Got the image above from Harvard Business Review. Before we get that far into this, how funny is that picture? It kinda summarizes feedback at work in a nutshell in 149 different ways.
Here’s the article where I got the image from. Right near the top, the authors talk about a recent conversation they had with a senior leader regarding the process of giving feedback. Check this out:
Q: What’s your plan for the feedback session?
A: Shock and Awe! Get in the room, deliver my message, tell them what needs to change, and then get them out of my office!
That’s a miserable, horrible answer — although it shouldn’t surprise anyone, per se. The American Corporate Schematic loves to deify the military, even though they operate according to very different principles. “Shock and Awe” is a military term, give or take; it makes an over-burdened middle manager think to themselves, “Yea baby, I’m a general…”
At this point, you might be reading this and say to yourself, “Well, who the hell are you?” Right. I’m an also-ran. But … now check out this graph (from the same article):
So rather than “Shock and Awe,” you should actually listen more. That’s sadly very uncommon at most workplaces.
Here’s the other essential rub of the feedback process. Most managers, just as they assume salary is everything (it isn’t), also assume that if an employee is performing badly or off-task, they (the employee) has no idea about it. Um. No. See this?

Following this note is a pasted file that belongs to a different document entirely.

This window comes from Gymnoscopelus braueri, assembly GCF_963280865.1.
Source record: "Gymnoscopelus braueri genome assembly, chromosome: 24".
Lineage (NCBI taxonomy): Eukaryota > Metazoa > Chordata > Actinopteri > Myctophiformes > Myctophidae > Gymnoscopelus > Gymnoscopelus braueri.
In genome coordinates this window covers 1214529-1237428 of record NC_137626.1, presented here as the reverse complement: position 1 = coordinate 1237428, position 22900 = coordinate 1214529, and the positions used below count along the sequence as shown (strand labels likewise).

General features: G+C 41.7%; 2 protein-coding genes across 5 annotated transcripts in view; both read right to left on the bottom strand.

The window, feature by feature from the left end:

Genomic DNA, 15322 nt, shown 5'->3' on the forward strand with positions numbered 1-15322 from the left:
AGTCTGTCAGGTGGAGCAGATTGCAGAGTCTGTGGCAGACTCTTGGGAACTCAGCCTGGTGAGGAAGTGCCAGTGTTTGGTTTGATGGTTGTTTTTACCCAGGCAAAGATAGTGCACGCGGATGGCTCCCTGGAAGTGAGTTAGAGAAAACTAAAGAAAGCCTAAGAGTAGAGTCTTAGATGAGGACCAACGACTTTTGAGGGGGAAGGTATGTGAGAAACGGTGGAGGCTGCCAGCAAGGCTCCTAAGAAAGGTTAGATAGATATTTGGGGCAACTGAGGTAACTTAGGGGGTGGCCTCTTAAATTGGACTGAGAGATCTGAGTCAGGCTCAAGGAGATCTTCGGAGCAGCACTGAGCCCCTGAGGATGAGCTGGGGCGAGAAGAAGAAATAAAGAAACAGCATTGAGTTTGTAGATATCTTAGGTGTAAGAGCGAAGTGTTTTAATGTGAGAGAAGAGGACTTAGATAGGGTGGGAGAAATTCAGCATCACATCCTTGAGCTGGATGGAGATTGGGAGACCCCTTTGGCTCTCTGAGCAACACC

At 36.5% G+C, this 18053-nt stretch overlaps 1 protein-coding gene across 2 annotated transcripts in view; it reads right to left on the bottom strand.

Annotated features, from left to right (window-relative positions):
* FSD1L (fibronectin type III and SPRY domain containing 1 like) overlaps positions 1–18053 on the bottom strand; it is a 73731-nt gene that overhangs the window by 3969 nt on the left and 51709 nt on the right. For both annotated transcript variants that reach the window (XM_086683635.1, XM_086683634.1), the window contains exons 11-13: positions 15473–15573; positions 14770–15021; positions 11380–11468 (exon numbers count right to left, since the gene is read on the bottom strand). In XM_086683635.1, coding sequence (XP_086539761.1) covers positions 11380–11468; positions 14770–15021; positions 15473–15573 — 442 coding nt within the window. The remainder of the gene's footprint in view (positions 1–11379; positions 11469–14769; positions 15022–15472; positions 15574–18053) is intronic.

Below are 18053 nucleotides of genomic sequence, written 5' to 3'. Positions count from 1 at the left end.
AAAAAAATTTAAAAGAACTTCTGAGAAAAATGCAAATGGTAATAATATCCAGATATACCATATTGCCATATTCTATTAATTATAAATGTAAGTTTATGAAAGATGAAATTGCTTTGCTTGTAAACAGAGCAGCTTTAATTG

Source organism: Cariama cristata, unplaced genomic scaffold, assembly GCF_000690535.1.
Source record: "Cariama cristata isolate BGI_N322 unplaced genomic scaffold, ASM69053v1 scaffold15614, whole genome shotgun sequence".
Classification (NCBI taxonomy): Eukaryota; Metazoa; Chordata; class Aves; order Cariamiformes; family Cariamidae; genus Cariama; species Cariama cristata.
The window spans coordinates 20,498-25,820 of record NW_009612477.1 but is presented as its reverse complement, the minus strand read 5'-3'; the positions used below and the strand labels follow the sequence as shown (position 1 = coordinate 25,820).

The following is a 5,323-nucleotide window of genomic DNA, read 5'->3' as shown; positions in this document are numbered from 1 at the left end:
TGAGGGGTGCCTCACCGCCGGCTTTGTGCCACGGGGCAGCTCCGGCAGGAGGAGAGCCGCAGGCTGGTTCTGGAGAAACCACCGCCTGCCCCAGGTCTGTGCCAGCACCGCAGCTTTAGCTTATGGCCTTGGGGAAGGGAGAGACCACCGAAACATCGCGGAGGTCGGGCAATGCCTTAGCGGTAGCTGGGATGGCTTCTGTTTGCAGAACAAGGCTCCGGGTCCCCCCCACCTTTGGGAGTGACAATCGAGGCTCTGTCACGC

We asked a global sample of 3,875 people who’d received negative or redirecting feedback if they were surprised or had not known already about the problem that was raised. We were taken aback to discover that fully 74% indicated that they had known and were not surprised.
3 in 4, then, did know there was a problem.
This also shouldn’t surprise you: most employees honestly don’t understand their job, and/or their job might not even need to exist. So they might be totally aware that there’s a problem, or they’re doing something wrong, or whatever the case may be … but they can’t really fix it, because they’re not even clear on exactly what they should be doing. Managers don’t necessarily help.
Of course, the other essential problem is that most managers are taught to chase deliverables, and often, they view a lack of hitting deliverables as something that needs “accountability.” But … most managers confuse the ideas of “accountability” and “screaming at someone.” That’s bad.
If you got to this point and are wondering, “Hey, why is any of this important?” — well, the central reason is that real, honest, legitimate feedback is (a) a business advantage and (b) the supposed true way to manage millennial talent. So, er, get on board.
My name’s Ted Bauer; I blog here regularly and you can learn about hiring me for freelance and contract gigs as well. You can also subscribe to my e-mail list.